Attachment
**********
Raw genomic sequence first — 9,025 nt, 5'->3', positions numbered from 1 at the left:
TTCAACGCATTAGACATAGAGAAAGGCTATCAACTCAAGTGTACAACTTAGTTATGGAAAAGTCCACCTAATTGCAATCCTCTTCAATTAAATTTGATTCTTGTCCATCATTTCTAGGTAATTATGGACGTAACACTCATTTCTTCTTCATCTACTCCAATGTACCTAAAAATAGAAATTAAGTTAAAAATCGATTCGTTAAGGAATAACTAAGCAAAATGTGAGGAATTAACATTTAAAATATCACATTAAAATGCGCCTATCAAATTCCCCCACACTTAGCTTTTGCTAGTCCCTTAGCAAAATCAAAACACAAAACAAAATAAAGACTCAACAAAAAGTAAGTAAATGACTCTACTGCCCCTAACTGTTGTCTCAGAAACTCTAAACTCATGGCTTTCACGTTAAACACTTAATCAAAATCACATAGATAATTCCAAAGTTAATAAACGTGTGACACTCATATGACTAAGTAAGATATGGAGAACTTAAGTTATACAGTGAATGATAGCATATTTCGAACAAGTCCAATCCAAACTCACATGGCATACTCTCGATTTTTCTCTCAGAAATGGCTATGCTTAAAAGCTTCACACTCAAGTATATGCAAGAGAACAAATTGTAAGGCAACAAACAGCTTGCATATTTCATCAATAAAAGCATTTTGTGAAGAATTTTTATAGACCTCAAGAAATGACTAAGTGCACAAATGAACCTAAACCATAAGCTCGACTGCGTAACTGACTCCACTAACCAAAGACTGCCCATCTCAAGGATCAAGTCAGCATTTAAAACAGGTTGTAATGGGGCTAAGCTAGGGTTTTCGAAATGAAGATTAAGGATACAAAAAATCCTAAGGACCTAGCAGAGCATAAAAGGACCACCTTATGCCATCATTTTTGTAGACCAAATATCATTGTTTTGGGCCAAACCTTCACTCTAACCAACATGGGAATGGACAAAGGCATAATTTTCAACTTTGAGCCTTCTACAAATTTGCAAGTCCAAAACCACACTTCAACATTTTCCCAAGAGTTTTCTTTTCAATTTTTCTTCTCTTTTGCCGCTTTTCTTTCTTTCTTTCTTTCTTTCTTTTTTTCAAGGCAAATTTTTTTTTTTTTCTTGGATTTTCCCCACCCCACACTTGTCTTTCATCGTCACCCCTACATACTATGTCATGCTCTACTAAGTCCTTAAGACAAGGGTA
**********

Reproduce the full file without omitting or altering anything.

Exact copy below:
Raw genomic sequence first — 9,025 nt, 5'->3', positions numbered from 1 at the left:
TTCAACGCATTAGACATAGAGAAAGGCTATCAACTCAAGTGTACAACTTAGTTATGGAAAAGTCCACCTAATTGCAATCCTCTTCAATTAAATTTGATTCTTGTCCATCATTTCTAGGTAATTATGGACGTAACACTCATTTCTTCTTCATCTACTCCAATGTACCTAAAAATAGAAATTAAGTTAAAAATCGATTCGTTAAGGAATAACTAAGCAAAATGTGAGGAATTAACATTTAAAATATCACATTAAAATGCGCCTATCAAATTCCCCCACACTTAGCTTTTGCTAGTCCCTTAGCAAAATCAAAACACAAAACAAAATAAAGACTCAACAAAAAGTAAGTAAATGACTCTACTGCCCCTAACTGTTGTCTCAGAAACTCTAAACTCATGGCTTTCACGTTAAACACTTAATCAAAATCACATAGATAATTCCAAAGTTAATAAACGTGTGACACTCATATGACTAAGTAAGATATGGAGAACTTAAGTTATACAGTGAATGATAGCATATTTCGAACAAGTCCAATCCAAACTCACATGGCATACTCTCGATTTTTCTCTCAGAAATGGCTATGCTTAAAAGCTTCACACTCAAGTATATGCAAGAGAACAAATTGTAAGGCAACAAACAGCTTGCATATTTCATCAATAAAAGCATTTTGTGAAGAATTTTTATAGACCTCAAGAAATGACTAAGTGCACAAATGAACCTAAACCATAAGCTCGACTGCGTAACTGACTCCACTAACCAAAGACTGCCCATCTCAAGGATCAAGTCAGCATTTAAAACAGGTTGTAATGGGGCTAAGCTAGGGTTTTCGAAATGAAGATTAAGGATACAAAAAATCCTAAGGACCTAGCAGAGCATAAAAGGACCACCTTATGCCATCATTTTTGTAGACCAAATATCATTGTTTTGGGCCAAACCTTCACTCTAACCAACATGGGAATGGACAAAGGCATAATTTTCAACTTTGAGCCTTCTACAAATTTGCAAGTCCAAAACCACACTTCAACATTTTCCCAAGAGTTTTCTTTTCAATTTTTCTTCTCTTTTGCCGCTTTTCTTTCTTTCTTTCTTTCTTTCTTTTTTTCAAGGCAAATTTTTTTTTTTTTCTTGGATTTTCCCCACCCCACACTTGTCTTTCATCGTCACCCCTACATACTATGTCATGCTCTACTAAGTCCTTAAGACAAGGGTA